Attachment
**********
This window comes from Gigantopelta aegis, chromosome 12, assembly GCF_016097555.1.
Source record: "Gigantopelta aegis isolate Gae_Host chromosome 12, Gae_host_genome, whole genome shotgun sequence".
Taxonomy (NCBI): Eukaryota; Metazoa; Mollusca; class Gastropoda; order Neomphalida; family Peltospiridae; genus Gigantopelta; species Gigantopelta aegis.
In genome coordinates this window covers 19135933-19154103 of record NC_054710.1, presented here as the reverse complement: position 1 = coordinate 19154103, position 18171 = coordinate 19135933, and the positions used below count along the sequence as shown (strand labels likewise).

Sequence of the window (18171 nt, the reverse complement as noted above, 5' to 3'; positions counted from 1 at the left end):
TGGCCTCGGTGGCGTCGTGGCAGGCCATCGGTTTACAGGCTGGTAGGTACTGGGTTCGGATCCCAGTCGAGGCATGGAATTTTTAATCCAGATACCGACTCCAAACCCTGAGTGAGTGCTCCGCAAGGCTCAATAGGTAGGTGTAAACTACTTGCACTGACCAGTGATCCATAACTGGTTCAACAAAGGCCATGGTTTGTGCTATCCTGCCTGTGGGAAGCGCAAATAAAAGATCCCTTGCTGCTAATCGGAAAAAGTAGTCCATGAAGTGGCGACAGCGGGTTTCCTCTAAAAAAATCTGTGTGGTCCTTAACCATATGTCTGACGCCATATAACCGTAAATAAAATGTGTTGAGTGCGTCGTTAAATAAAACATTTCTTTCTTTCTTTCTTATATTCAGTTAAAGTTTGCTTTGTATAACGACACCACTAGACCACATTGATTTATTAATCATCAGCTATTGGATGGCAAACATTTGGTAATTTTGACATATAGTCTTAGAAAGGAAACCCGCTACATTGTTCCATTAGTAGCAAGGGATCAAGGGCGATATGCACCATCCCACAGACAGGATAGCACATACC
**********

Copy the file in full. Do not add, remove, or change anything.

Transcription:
This window comes from Gigantopelta aegis, chromosome 12, assembly GCF_016097555.1.
Source record: "Gigantopelta aegis isolate Gae_Host chromosome 12, Gae_host_genome, whole genome shotgun sequence".
Taxonomy (NCBI): Eukaryota; Metazoa; Mollusca; class Gastropoda; order Neomphalida; family Peltospiridae; genus Gigantopelta; species Gigantopelta aegis.
In genome coordinates this window covers 19135933-19154103 of record NC_054710.1, presented here as the reverse complement: position 1 = coordinate 19154103, position 18171 = coordinate 19135933, and the positions used below count along the sequence as shown (strand labels likewise).

Sequence of the window (18171 nt, the reverse complement as noted above, 5' to 3'; positions counted from 1 at the left end):
TGGCCTCGGTGGCGTCGTGGCAGGCCATCGGTTTACAGGCTGGTAGGTACTGGGTTCGGATCCCAGTCGAGGCATGGAATTTTTAATCCAGATACCGACTCCAAACCCTGAGTGAGTGCTCCGCAAGGCTCAATAGGTAGGTGTAAACTACTTGCACTGACCAGTGATCCATAACTGGTTCAACAAAGGCCATGGTTTGTGCTATCCTGCCTGTGGGAAGCGCAAATAAAAGATCCCTTGCTGCTAATCGGAAAAAGTAGTCCATGAAGTGGCGACAGCGGGTTTCCTCTAAAAAAATCTGTGTGGTCCTTAACCATATGTCTGACGCCATATAACCGTAAATAAAATGTGTTGAGTGCGTCGTTAAATAAAACATTTCTTTCTTTCTTTCTTATATTCAGTTAAAGTTTGCTTTGTATAACGACACCACTAGACCACATTGATTTATTAATCATCAGCTATTGGATGGCAAACATTTGGTAATTTTGACATATAGTCTTAGAAAGGAAACCCGCTACATTGTTCCATTAGTAGCAAGGGATCAAGGGCGATATGCACCATCCCACAGACAGGATAGCACATACC